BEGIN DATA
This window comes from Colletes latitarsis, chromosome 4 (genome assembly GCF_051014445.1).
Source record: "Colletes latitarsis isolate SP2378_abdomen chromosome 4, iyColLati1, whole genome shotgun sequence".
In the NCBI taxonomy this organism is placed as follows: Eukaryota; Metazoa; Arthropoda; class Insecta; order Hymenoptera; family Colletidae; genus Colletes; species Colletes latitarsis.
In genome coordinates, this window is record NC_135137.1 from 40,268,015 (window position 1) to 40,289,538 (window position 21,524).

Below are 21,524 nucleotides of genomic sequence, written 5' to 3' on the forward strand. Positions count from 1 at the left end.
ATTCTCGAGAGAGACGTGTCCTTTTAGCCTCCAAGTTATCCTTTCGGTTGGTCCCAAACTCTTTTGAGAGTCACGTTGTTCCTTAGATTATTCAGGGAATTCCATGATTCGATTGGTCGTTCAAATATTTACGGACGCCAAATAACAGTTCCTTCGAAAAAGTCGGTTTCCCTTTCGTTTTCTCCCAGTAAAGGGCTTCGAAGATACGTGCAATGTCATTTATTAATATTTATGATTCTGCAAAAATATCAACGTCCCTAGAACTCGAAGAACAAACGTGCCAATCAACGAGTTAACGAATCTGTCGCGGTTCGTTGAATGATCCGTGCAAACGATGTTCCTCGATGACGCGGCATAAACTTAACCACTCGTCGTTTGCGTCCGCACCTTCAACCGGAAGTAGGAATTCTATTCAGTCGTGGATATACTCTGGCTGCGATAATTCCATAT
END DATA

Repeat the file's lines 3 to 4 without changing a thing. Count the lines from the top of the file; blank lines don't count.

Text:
In the NCBI taxonomy this organism is placed as follows: Eukaryota; Metazoa; Arthropoda; class Insecta; order Hymenoptera; family Colletidae; genus Colletes; species Colletes latitarsis.
In genome coordinates, this window is record NC_135137.1 from 40,268,015 (window position 1) to 40,289,538 (window position 21,524).